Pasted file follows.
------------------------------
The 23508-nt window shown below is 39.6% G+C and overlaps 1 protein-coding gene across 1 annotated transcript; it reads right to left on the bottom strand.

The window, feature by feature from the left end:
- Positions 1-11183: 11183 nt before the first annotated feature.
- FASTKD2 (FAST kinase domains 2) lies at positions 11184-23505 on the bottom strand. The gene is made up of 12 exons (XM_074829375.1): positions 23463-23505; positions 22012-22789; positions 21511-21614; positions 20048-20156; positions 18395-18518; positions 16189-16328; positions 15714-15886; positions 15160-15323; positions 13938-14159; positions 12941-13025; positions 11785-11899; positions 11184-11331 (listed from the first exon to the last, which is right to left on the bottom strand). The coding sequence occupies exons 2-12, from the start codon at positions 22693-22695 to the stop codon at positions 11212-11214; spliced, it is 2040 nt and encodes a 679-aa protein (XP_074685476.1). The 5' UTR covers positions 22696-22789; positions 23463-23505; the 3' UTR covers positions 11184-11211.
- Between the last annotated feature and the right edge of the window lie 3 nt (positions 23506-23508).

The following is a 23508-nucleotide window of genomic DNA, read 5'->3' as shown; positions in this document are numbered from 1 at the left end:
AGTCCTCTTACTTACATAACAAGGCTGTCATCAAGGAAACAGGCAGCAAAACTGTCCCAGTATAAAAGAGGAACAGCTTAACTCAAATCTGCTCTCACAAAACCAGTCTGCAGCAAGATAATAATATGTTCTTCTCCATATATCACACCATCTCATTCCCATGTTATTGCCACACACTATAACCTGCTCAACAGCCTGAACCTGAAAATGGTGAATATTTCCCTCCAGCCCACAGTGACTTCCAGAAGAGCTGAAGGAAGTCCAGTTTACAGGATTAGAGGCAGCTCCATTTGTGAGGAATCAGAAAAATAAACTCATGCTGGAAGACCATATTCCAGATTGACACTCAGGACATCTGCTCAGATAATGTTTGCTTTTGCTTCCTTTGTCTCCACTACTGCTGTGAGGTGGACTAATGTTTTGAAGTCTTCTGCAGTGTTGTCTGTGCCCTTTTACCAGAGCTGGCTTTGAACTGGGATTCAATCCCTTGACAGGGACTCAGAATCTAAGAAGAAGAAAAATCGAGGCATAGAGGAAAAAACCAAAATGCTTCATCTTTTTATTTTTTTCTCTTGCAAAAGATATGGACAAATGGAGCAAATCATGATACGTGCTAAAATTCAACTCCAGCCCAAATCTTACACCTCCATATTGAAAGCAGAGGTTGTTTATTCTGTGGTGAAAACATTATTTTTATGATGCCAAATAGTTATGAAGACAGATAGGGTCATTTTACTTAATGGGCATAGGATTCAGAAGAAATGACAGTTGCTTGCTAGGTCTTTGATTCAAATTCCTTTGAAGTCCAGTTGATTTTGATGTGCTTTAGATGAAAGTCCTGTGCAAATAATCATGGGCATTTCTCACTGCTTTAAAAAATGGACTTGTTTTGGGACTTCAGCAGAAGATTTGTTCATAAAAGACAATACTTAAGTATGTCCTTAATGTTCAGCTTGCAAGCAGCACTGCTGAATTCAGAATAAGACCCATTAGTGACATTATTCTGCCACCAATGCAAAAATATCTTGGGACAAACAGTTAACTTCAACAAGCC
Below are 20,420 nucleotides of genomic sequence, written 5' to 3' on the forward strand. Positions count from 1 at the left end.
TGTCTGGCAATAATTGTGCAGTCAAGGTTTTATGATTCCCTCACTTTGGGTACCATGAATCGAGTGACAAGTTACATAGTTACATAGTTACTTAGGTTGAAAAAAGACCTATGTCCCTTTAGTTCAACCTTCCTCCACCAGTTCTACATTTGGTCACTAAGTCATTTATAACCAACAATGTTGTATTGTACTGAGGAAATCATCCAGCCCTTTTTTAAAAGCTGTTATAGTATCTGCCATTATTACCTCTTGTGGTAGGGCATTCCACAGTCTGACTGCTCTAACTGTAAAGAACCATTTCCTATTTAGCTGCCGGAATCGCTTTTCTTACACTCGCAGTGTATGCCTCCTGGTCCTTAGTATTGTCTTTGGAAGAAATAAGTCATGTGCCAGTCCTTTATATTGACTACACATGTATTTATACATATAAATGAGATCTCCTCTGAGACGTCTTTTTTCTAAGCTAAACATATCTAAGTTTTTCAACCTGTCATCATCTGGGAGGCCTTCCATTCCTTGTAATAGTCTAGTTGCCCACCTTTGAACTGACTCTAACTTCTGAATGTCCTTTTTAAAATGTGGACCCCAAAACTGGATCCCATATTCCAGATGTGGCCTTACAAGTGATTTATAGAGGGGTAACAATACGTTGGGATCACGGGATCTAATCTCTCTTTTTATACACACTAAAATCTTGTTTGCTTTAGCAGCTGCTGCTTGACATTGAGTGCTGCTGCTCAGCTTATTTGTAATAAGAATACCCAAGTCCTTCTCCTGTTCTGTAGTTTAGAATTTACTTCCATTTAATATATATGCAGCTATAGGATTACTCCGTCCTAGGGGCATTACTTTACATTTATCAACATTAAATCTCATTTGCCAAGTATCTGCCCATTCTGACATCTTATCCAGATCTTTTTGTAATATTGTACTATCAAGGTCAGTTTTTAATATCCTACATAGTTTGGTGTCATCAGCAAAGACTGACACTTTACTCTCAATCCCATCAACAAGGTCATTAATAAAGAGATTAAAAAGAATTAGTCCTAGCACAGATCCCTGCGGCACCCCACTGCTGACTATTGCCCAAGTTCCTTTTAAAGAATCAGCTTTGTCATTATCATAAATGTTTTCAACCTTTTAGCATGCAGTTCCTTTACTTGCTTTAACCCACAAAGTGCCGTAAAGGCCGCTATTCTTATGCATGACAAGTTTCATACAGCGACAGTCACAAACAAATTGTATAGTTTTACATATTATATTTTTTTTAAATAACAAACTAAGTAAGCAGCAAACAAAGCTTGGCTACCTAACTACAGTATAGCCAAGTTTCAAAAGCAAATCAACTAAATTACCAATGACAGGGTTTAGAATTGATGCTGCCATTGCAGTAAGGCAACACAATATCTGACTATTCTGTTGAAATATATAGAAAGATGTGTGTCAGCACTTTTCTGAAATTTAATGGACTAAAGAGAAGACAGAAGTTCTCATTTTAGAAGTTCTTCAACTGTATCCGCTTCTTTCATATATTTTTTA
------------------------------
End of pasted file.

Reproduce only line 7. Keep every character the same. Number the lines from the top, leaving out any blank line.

AGTCCTCTTACTTACATAACAAGGCTGTCATCAAGGAAACAGGCAGCAAAACTGTCCCAGTATAAAAGAGGAACAGCTTAACTCAAATCTGCTCTCACAAAACCAGTCTGCAGCAAGATAATAATATGTTCTTCTCCATATATCACACCATCTCATTCCCATGTTATTGCCACACACTATAACCTGCTCAACAGCCTGAACCTGAAAATGGTGAATATTTCCCTCCAGCCCACAGTGACTTCCAGAAGAGCTGAAGGAAGTCCAGTTTACAGGATTAGAGGCAGCTCCATTTGTGAGGAATCAGAAAAATAAACTCATGCTGGAAGACCATATTCCAGATTGACACTCAGGACATCTGCTCAGATAATGTTTGCTTTTGCTTCCTTTGTCTCCACTACTGCTGTGAGGTGGACTAATGTTTTGAAGTCTTCTGCAGTGTTGTCTGTGCCCTTTTACCAGAGCTGGCTTTGAACTGGGATTCAATCCCTTGACAGGGACTCAGAATCTAAGAAGAAGAAAAATCGAGGCATAGAGGAAAAAACCAAAATGCTTCATCTTTTTATTTTTTTCTCTTGCAAAAGATATGGACAAATGGAGCAAATCATGATACGTGCTAAAATTCAACTCCAGCCCAAATCTTACACCTCCATATTGAAAGCAGAGGTTGTTTATTCTGTGGTGAAAACATTATTTTTATGATGCCAAATAGTTATGAAGACAGATAGGGTCATTTTACTTAATGGGCATAGGATTCAGAAGAAATGACAGTTGCTTGCTAGGTCTTTGATTCAAATTCCTTTGAAGTCCAGTTGATTTTGATGTGCTTTAGATGAAAGTCCTGTGCAAATAATCATGGGCATTTCTCACTGCTTTAAAAAATGGACTTGTTTTGGGACTTCAGCAGAAGATTTGTTCATAAAAGACAATACTTAAGTATGTCCTTAATGTTCAGCTTGCAAGCAGCACTGCTGAATTCAGAATAAGACCCATTAGTGACATTATTCTGCCACCAATGCAAAAATATCTTGGGACAAACAGTTAACTTCAACAAGCC